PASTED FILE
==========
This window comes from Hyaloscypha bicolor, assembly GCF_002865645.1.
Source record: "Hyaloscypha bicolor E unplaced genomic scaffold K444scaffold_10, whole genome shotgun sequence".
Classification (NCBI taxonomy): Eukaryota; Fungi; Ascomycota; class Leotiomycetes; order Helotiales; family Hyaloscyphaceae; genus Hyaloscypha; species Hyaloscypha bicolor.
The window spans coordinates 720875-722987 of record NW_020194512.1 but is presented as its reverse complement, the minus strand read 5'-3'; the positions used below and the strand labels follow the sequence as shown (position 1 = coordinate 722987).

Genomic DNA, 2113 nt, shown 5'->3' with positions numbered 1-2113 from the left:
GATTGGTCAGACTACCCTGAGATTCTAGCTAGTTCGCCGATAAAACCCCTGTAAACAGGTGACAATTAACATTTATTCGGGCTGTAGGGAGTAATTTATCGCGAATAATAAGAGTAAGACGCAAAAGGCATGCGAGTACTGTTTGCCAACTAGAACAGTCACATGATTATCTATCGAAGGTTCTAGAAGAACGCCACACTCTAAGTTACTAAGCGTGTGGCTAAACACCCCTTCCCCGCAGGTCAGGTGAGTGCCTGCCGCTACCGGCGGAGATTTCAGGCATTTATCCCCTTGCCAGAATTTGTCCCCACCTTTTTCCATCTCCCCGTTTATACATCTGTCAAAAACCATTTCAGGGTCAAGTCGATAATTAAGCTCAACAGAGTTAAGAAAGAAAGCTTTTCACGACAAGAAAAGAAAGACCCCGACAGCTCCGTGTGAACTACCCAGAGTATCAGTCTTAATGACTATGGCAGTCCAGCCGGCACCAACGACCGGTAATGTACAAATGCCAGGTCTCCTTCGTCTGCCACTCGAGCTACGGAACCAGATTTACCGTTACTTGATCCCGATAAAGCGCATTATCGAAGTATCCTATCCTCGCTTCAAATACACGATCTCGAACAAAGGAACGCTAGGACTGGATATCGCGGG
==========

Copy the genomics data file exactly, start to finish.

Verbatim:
This window comes from Hyaloscypha bicolor, assembly GCF_002865645.1.
Source record: "Hyaloscypha bicolor E unplaced genomic scaffold K444scaffold_10, whole genome shotgun sequence".
Classification (NCBI taxonomy): Eukaryota; Fungi; Ascomycota; class Leotiomycetes; order Helotiales; family Hyaloscyphaceae; genus Hyaloscypha; species Hyaloscypha bicolor.
The window spans coordinates 720875-722987 of record NW_020194512.1 but is presented as its reverse complement, the minus strand read 5'-3'; the positions used below and the strand labels follow the sequence as shown (position 1 = coordinate 722987).

Genomic DNA, 2113 nt, shown 5'->3' with positions numbered 1-2113 from the left:
GATTGGTCAGACTACCCTGAGATTCTAGCTAGTTCGCCGATAAAACCCCTGTAAACAGGTGACAATTAACATTTATTCGGGCTGTAGGGAGTAATTTATCGCGAATAATAAGAGTAAGACGCAAAAGGCATGCGAGTACTGTTTGCCAACTAGAACAGTCACATGATTATCTATCGAAGGTTCTAGAAGAACGCCACACTCTAAGTTACTAAGCGTGTGGCTAAACACCCCTTCCCCGCAGGTCAGGTGAGTGCCTGCCGCTACCGGCGGAGATTTCAGGCATTTATCCCCTTGCCAGAATTTGTCCCCACCTTTTTCCATCTCCCCGTTTATACATCTGTCAAAAACCATTTCAGGGTCAAGTCGATAATTAAGCTCAACAGAGTTAAGAAAGAAAGCTTTTCACGACAAGAAAAGAAAGACCCCGACAGCTCCGTGTGAACTACCCAGAGTATCAGTCTTAATGACTATGGCAGTCCAGCCGGCACCAACGACCGGTAATGTACAAATGCCAGGTCTCCTTCGTCTGCCACTCGAGCTACGGAACCAGATTTACCGTTACTTGATCCCGATAAAGCGCATTATCGAAGTATCCTATCCTCGCTTCAAATACACGATCTCGAACAAAGGAACGCTAGGACTGGATATCGCGGG